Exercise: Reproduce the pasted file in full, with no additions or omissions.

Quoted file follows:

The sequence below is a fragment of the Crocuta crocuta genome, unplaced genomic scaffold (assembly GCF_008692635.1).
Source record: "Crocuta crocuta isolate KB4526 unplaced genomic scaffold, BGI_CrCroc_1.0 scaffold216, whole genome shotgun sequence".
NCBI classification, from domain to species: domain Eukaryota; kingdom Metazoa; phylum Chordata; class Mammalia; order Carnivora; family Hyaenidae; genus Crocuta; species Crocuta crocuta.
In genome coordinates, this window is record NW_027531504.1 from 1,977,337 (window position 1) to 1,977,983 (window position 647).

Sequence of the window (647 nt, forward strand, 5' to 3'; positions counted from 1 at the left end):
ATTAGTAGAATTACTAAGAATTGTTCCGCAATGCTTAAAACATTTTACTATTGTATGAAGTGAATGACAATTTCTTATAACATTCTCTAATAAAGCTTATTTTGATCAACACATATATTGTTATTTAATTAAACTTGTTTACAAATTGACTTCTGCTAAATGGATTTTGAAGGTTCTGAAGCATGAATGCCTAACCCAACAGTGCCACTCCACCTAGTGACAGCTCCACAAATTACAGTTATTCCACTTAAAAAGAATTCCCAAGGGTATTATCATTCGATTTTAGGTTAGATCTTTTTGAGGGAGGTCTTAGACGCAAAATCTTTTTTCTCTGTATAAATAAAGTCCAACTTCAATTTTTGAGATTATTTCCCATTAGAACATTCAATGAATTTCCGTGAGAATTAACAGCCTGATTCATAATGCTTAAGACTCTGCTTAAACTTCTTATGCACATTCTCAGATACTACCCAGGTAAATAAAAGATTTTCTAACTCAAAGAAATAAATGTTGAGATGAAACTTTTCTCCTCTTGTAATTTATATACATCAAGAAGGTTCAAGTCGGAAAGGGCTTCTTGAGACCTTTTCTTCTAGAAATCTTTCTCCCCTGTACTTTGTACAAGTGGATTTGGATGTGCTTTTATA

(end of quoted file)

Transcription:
The sequence below is a fragment of the Crocuta crocuta genome, unplaced genomic scaffold (assembly GCF_008692635.1).
Source record: "Crocuta crocuta isolate KB4526 unplaced genomic scaffold, BGI_CrCroc_1.0 scaffold216, whole genome shotgun sequence".
NCBI classification, from domain to species: domain Eukaryota; kingdom Metazoa; phylum Chordata; class Mammalia; order Carnivora; family Hyaenidae; genus Crocuta; species Crocuta crocuta.
In genome coordinates, this window is record NW_027531504.1 from 1,977,337 (window position 1) to 1,977,983 (window position 647).

Sequence of the window (647 nt, forward strand, 5' to 3'; positions counted from 1 at the left end):
ATTAGTAGAATTACTAAGAATTGTTCCGCAATGCTTAAAACATTTTACTATTGTATGAAGTGAATGACAATTTCTTATAACATTCTCTAATAAAGCTTATTTTGATCAACACATATATTGTTATTTAATTAAACTTGTTTACAAATTGACTTCTGCTAAATGGATTTTGAAGGTTCTGAAGCATGAATGCCTAACCCAACAGTGCCACTCCACCTAGTGACAGCTCCACAAATTACAGTTATTCCACTTAAAAAGAATTCCCAAGGGTATTATCATTCGATTTTAGGTTAGATCTTTTTGAGGGAGGTCTTAGACGCAAAATCTTTTTTCTCTGTATAAATAAAGTCCAACTTCAATTTTTGAGATTATTTCCCATTAGAACATTCAATGAATTTCCGTGAGAATTAACAGCCTGATTCATAATGCTTAAGACTCTGCTTAAACTTCTTATGCACATTCTCAGATACTACCCAGGTAAATAAAAGATTTTCTAACTCAAAGAAATAAATGTTGAGATGAAACTTTTCTCCTCTTGTAATTTATATACATCAAGAAGGTTCAAGTCGGAAAGGGCTTCTTGAGACCTTTTCTTCTAGAAATCTTTCTCCCCTGTACTTTGTACAAGTGGATTTGGATGTGCTTTTATA